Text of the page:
Life with MS

Go Where You Want To Go: A Consumer's Guide to Conversion Vans

By Teresa Campbell
In the more than forty years that I have had MS, I have purchased multiple mobility devices, including a cane, walker, manual wheelchair, and three-wheeled scooter. When visiting San Francisco, I often used public transportation and my scooter. Other times, a friend would push me in my manual wheelchair. More recently, I was planning a trip to Yosemite National Park. I assumed I would take my manual wheelchair and my friend, Sue, would push me. Unfortunately, Sue had developed tendonitis and pushing my chair was painful. It was time to find another way to transport my scooter so I could go where I wanted to go independently.
My knowledge of accessible vans was limited to my experiences with San Francisco’s Ramp Taxi Service, which is part of the city’s Paratransit Program. Their wheelchair accessible minivan has a lowered floor and rear entry. It’s provided by Liberty Motor Company, Inc., which provides vehicles to more than 60 percent of North American taxicab and paratransit companies, and is the only company that offers a lifetime conversion warranty. (This means that Liberty will repair, or have repaired, any aspect of the conversion that proves to be defective in material or workmanship for as long as the buyer owns the vehicle – at no cost.)          
When the driver backed up to my door, entering the van was easy. I relaxed as he secured my scooter, pulled up the manual lift, and closed the rear door. Besides the driver, the van could carry up to five passengers. If I purchased my own van, I wouldn’t be able to operate a manual door or ramp independently. I also decided that rear entry, which required space for the driver to open the door and drive the scooter out, was less convenient than side entry.
Sizing up accessible vans
I saw pictures of full-size accessible vans in disability magazines, but wasn’t sure I needed one. The full-sized van provides more options in terms of lifts and hand controls, cheaper conversion, and more room inside the van. But it’s more difficult to park and consumes more gas than the minivan. I looked at the Ford E-150 Club Wagon and the Ford E-250 before deciding that a minivan would be sufficient for me.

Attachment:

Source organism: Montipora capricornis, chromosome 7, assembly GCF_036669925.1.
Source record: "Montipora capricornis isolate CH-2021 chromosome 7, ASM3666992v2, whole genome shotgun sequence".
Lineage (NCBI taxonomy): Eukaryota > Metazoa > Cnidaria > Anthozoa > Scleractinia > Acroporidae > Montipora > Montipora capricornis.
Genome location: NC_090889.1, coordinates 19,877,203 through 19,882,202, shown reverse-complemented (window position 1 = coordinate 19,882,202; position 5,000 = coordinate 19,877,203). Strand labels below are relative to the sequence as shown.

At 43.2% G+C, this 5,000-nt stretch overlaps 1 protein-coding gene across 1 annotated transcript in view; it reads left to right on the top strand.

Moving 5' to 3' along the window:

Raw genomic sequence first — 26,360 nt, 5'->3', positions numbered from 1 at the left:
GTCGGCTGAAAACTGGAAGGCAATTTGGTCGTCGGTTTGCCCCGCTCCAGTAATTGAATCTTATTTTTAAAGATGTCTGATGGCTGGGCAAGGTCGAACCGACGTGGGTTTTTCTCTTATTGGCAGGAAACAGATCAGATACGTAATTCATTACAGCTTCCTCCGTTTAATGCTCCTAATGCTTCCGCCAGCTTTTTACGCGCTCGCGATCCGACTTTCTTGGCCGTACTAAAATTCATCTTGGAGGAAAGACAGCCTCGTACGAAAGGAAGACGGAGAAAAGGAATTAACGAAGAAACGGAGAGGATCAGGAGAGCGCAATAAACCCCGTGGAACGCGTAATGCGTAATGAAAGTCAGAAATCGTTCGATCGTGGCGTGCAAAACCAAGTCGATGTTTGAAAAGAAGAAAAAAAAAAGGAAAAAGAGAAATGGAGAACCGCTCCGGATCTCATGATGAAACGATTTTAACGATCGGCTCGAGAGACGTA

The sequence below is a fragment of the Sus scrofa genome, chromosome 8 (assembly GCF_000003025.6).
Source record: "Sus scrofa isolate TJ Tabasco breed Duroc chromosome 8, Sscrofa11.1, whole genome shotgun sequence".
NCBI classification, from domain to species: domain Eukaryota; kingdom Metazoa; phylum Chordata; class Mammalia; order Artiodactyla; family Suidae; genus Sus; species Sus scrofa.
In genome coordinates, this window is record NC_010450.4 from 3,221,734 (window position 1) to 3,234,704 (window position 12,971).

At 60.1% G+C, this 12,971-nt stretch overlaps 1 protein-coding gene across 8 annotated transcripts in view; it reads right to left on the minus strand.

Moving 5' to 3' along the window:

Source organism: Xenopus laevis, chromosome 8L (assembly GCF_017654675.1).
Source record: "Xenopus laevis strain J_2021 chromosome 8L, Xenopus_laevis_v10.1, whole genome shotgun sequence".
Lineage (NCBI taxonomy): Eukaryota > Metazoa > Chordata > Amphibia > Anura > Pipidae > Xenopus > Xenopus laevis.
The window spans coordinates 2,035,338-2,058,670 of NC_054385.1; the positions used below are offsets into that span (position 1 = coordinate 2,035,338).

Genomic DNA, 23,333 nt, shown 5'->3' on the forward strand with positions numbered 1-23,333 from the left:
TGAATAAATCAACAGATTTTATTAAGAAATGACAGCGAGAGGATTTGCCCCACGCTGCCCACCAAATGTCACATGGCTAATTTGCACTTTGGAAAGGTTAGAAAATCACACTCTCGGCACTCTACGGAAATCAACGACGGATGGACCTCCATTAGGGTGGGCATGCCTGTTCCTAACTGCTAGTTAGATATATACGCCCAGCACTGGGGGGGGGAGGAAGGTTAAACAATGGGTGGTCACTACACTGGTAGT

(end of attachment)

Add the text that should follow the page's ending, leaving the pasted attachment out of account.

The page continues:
When I first visited an accessible van dealership, each van seemed too large and required advance ordering. I wondered if these vans would even fit in my garage or if I would have one in time for my trip. The price tag wasn’t exactly comforting, either. I had read that finding a gently-used wheelchair accessible van, with 15,000 to 20,000 miles or so, could really lower the price. My search revealed two such vans – more than 100 miles away and in different parts of the state! I was sad about giving up the car, too. Or, more precisely, the freedom that went with it. An accessible van wasn’t a fun purchase. It meant I had more disability. I was tired and feeling overwhelmed, but I pushed on.
At the next dealer, I saw a new white Grand Caravan Sport with a Vantage Mobility International Northstar conversion. This translated into a 10-inch lowered floor, lots of interior headroom, power ramp, power doors, and plenty of floor space. I could enter it easily with my scooter. This one was a special display van, so I couldn’t take it for a test drive.
I went to the Dodge company near my house and discussed my concerns about the minivan fitting in my garage. The salesman took me for a ride in a Grand Caravan Sport, much like I'd seen in the showroom. The salesman drove the van into my garage. It fit, with only a few inches to spare on either side. It would be easy to break off one of the side mirrors. I'd obviously have to practice my parking skills.